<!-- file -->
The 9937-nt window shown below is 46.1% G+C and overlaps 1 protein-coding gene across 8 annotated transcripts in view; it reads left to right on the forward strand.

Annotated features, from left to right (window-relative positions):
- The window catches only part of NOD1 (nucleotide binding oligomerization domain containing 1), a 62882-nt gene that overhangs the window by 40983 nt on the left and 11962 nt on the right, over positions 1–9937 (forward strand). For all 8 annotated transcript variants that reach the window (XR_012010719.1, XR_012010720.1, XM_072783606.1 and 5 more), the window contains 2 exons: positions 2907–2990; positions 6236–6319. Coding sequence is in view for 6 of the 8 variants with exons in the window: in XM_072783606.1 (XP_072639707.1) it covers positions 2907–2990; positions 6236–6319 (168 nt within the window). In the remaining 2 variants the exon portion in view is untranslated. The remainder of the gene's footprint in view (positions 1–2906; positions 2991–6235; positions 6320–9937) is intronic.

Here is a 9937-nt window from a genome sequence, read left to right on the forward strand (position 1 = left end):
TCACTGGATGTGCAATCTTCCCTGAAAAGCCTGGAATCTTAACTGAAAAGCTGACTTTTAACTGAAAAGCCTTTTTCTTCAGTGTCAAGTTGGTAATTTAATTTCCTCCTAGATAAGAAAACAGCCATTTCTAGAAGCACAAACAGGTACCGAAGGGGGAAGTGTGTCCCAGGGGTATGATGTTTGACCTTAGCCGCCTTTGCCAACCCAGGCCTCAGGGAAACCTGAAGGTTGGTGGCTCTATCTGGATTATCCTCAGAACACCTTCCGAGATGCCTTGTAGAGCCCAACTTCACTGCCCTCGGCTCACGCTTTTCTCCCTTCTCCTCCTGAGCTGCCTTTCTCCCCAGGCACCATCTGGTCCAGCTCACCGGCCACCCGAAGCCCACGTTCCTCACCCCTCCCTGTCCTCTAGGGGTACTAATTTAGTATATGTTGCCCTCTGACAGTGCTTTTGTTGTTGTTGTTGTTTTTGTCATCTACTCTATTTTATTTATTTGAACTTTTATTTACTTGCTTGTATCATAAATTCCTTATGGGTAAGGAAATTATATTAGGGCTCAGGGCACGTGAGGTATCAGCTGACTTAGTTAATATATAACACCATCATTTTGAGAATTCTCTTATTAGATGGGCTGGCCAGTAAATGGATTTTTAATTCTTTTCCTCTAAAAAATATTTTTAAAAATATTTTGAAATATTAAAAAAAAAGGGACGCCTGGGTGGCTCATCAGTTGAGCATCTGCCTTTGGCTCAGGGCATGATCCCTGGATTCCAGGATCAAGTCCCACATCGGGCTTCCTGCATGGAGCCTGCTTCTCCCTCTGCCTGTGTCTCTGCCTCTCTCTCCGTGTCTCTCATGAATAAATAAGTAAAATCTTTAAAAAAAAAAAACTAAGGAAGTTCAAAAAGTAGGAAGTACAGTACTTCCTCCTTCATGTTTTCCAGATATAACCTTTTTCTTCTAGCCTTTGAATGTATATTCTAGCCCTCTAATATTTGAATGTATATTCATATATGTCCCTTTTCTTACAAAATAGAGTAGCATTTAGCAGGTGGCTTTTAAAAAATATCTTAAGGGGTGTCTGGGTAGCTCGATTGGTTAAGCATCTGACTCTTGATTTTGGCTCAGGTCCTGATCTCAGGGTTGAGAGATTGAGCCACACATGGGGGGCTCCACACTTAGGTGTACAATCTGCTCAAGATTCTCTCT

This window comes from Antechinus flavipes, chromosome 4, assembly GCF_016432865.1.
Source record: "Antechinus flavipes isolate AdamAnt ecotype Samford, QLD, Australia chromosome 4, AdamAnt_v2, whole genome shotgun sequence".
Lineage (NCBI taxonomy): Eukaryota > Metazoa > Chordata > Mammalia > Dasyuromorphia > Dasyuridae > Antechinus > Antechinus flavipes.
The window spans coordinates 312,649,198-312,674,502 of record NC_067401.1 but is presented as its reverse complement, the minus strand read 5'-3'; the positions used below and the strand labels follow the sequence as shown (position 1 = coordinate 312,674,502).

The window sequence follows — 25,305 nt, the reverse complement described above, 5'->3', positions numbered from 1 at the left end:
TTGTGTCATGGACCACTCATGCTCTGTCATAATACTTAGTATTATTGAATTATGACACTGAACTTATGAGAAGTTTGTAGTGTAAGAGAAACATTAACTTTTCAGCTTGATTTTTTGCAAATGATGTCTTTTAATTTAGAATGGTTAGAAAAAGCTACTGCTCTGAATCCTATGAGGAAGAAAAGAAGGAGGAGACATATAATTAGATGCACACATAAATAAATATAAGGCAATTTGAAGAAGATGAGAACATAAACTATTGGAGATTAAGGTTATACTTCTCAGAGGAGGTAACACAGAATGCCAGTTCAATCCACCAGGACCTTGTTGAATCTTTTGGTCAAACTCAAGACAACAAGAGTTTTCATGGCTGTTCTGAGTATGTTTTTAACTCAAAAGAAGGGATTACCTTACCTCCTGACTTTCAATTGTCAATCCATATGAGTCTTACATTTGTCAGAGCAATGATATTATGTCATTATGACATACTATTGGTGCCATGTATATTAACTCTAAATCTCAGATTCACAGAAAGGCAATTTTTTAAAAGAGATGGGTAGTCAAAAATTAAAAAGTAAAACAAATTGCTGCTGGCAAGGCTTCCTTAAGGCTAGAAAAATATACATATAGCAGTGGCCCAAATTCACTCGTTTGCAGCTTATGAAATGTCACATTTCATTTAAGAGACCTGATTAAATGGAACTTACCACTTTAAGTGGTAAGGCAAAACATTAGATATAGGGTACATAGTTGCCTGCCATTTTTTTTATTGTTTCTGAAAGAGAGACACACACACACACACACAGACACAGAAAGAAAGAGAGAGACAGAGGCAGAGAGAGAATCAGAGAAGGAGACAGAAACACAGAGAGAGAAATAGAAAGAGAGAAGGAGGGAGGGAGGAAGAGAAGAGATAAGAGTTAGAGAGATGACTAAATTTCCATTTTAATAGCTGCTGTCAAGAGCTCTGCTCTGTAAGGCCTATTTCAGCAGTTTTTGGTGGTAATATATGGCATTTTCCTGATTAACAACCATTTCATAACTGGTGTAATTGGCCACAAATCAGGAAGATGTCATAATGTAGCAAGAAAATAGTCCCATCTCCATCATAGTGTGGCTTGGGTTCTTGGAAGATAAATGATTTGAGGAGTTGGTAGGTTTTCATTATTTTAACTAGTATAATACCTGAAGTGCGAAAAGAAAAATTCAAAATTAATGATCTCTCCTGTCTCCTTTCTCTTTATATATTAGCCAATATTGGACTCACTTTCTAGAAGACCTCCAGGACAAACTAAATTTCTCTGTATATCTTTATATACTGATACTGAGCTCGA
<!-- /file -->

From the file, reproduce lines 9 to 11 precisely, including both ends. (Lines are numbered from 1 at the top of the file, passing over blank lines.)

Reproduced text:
The window spans coordinates 312,649,198-312,674,502 of record NC_067401.1 but is presented as its reverse complement, the minus strand read 5'-3'; the positions used below and the strand labels follow the sequence as shown (position 1 = coordinate 312,674,502).

The window sequence follows — 25,305 nt, the reverse complement described above, 5'->3', positions numbered from 1 at the left end:
TTGTGTCATGGACCACTCATGCTCTGTCATAATACTTAGTATTATTGAATTATGACACTGAACTTATGAGAAGTTTGTAGTGTAAGAGAAACATTAACTTTTCAGCTTGATTTTTTGCAAATGATGTCTTTTAATTTAGAATGGTTAGAAAAAGCTACTGCTCTGAATCCTATGAGGAAGAAAAGAAGGAGGAGACATATAATTAGATGCACACATAAATAAATATAAGGCAATTTGAAGAAGATGAGAACATAAACTATTGGAGATTAAGGTTATACTTCTCAGAGGAGGTAACACAGAATGCCAGTTCAATCCACCAGGACCTTGTTGAATCTTTTGGTCAAACTCAAGACAACAAGAGTTTTCATGGCTGTTCTGAGTATGTTTTTAACTCAAAAGAAGGGATTACCTTACCTCCTGACTTTCAATTGTCAATCCATATGAGTCTTACATTTGTCAGAGCAATGATATTATGTCATTATGACATACTATTGGTGCCATGTATATTAACTCTAAATCTCAGATTCACAGAAAGGCAATTTTTTAAAAGAGATGGGTAGTCAAAAATTAAAAAGTAAAACAAATTGCTGCTGGCAAGGCTTCCTTAAGGCTAGAAAAATATACATATAGCAGTGGCCCAAATTCACTCGTTTGCAGCTTATGAAATGTCACATTTCATTTAAGAGACCTGATTAAATGGAACTTACCACTTTAAGTGGTAAGGCAAAACATTAGATATAGGGTACATAGTTGCCTGCCATTTTTTTTATTGTTTCTGAAAGAGAGACACACACACACACACACAGACACAGAAAGAAAGAGAGAGACAGAGGCAGAGAGAGAATCAGAGAAGGAGACAGAAACACAGAGAGAGAAATAGAAAGAGAGAAGGAGGGAGGGAGGAAGAGAAGAGATAAGAGTTAGAGAGATGACTAAATTTCCATTTTAATAGCTGCTGTCAAGAGCTCTGCTCTGTAAGGCCTATTTCAGCAGTTTTTGGTGGTAATATATGGCATTTTCCTGATTAACAACCATTTCATAACTGGTGTAATTGGCCACAAATCAGGAAGATGTCATAATGTAGCAAGAAAATAGTCCCATCTCCATCATAGTGTGGCTTGGGTTCTTGGAAGATAAATGATTTGAGGAGTTGGTAGGTTTTCATTATTTTAACTAGTATAATACCTGAAGTGCGAAAAGAAAAATTCAAAATTAATGATCTCTCCTGTCTCCTTTCTCTTTATATATTAGCCAATATTGGACTCACTTTCTAGAAGACCTCCAGGACAAACTAAATTTCTCTGTATATCTTTATATACTGATACTGAGCTCGA